Welcome to Pittsburgh Center for Pain Research!
Our goal is to further the understanding of sensory processes through scientific interaction and collaboration.
Message to the Pain Research Community:
The murder of George Floyd has highlighted once again the impact of systemic racism in our society. Our outrage over the unjustifiable police killing of George Floyd has been brought to head by the murders of Ahmaud Arbery and Breonna Taylor, and the disproportionate impact of the novel coronavirus pandemic on people of color. This time, however, there appears to be a glimmer of hope that things might actually change. This confluence of events has motivated people around the world to take action, with many of those in power finally asking themselves, and those within their institutions, what they can do differently to finally level the playing field.
While supporting the #Strike4BlackLives (#ShutDownAcademia, #ShutDownSTEM) on June 10th, we spent the day discussing what the Pittsburgh Center for Pain Research (PCPR) could do to facilitate this long overdue transition. We came up with the following list that all within the center endorse:
-Speak up! This is particularly important for the tenured faculty, not only because of the security of their positions, but because they are the ones making decisions about who gets hired, who gets promoted, who gets a raise, and who gets invited to be the next keynote speaker. If we are not asking why more people of color are not considered for these positions, we are complicit in the maintenance of the status quo. We will not only speak up, but we will work to foster an environment where uneven power dynamics do not affect one’s willingness speaking out.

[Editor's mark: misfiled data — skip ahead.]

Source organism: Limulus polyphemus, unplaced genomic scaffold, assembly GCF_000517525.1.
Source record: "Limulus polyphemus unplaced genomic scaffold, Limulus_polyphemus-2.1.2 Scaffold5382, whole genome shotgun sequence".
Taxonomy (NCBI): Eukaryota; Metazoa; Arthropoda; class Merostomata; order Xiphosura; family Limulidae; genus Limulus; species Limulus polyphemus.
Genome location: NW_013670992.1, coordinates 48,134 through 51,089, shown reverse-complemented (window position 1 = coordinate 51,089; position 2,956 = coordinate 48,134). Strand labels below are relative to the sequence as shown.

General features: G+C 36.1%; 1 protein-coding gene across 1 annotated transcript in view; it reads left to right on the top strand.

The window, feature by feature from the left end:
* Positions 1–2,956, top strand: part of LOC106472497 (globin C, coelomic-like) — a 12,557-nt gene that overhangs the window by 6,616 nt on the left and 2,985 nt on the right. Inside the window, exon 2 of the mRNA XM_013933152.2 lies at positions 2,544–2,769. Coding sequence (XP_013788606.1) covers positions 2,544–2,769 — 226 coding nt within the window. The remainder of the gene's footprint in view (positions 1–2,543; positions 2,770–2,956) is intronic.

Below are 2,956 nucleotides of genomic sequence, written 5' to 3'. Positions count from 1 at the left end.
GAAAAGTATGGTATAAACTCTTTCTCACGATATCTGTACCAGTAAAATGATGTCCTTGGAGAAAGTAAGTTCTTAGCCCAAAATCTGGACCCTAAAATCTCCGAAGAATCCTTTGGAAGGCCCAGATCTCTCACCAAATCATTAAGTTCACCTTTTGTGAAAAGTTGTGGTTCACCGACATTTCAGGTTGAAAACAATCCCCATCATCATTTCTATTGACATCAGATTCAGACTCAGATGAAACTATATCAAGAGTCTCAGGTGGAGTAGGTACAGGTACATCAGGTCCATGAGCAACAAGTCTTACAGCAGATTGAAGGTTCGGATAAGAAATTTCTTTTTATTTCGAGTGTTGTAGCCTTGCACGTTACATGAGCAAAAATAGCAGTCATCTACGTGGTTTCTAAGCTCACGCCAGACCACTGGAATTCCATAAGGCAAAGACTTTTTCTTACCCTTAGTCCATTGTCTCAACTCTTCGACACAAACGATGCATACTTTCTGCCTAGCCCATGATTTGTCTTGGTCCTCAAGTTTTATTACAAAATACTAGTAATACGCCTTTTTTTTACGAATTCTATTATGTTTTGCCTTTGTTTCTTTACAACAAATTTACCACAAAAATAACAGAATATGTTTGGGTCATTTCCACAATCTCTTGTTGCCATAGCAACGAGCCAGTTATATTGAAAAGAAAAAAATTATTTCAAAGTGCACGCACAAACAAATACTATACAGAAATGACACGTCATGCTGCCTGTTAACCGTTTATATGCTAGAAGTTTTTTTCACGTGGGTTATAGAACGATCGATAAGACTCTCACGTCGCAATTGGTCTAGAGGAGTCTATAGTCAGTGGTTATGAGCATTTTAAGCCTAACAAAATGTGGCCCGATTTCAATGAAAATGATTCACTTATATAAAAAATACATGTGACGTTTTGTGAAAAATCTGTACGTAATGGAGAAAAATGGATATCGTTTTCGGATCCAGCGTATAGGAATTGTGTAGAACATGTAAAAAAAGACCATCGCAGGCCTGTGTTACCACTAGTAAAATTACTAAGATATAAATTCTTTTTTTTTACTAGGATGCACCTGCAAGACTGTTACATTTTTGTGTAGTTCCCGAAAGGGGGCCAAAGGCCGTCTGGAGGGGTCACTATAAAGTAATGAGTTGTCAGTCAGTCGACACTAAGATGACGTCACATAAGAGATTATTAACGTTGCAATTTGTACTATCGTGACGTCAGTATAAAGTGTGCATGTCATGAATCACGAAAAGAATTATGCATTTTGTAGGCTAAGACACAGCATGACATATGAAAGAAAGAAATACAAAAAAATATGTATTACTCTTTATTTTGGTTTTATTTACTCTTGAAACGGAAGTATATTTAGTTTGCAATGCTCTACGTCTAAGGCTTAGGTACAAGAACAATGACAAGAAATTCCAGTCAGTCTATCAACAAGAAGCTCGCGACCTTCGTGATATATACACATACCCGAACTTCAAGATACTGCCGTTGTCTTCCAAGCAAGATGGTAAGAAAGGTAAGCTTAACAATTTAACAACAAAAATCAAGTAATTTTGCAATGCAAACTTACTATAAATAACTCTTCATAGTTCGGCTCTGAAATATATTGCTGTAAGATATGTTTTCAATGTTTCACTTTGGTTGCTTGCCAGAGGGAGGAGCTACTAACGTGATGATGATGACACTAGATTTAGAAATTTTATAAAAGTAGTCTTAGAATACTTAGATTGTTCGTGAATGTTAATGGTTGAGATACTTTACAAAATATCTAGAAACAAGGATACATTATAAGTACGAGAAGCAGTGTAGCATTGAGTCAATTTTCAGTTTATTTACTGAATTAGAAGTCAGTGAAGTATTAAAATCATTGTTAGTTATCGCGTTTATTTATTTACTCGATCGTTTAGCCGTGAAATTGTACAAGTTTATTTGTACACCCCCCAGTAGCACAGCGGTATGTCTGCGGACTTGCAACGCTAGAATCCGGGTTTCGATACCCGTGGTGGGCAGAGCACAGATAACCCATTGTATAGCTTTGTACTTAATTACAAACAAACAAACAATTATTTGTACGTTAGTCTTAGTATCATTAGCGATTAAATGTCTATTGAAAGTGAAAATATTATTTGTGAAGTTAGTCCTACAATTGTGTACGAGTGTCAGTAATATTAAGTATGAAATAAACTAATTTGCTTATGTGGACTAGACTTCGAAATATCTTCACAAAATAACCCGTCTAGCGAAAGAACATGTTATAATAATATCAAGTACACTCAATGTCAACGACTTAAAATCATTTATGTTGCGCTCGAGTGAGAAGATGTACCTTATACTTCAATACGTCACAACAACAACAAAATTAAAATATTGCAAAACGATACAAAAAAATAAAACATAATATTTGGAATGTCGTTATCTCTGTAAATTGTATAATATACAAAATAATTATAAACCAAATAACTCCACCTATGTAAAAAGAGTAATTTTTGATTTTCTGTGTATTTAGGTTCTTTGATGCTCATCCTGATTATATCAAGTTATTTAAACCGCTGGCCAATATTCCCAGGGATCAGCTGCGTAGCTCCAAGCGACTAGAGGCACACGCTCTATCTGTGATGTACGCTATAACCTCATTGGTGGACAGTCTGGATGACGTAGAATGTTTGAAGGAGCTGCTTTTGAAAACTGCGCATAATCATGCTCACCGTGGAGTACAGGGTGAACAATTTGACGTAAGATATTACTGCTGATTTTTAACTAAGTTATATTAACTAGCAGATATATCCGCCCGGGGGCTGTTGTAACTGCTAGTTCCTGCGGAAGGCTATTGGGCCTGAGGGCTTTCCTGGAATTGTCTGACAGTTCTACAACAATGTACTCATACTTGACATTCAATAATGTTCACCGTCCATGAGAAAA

-Support the investment of resources in improving the recruitment of people of color into pain research. Disparities in the health care system are particularly well documented in the context of pain, and as scientists, we have to believe that data must be used to guide decisions.
-Work to regain the trust of people of color in general, and the black community in particular, in research and medicine. This is a big ask, but one that we can address through efforts in areas we spend our lives studying, those of pain and addiction, and the translation of data into practice.
-Inspect our own house, with an analysis of the impact of race on the management of pain within the University of Pittsburgh Medical Center (UPMC), local Veterans Administration, and other healthcare systems in the Pittsburgh area. Results from this analysis will serve as the starting point for a dialog on strategies to address disparities in care.
-Improve education about racial disparities in pain, pain management, and the impact of pain on different communities. This is a topic that will be highlighted in the didactic courses run through the PCPR.
-Change the face of the PCPR seminar series. Several factors are considered choosing speakers in our seminar series, but race has not been one of them. Moving forward it will be.
-Support leadership within the PCPR, Pitt, and the University of Pittsburgh Medical Center, as well as local elected officials committed to addressing the impact of racism.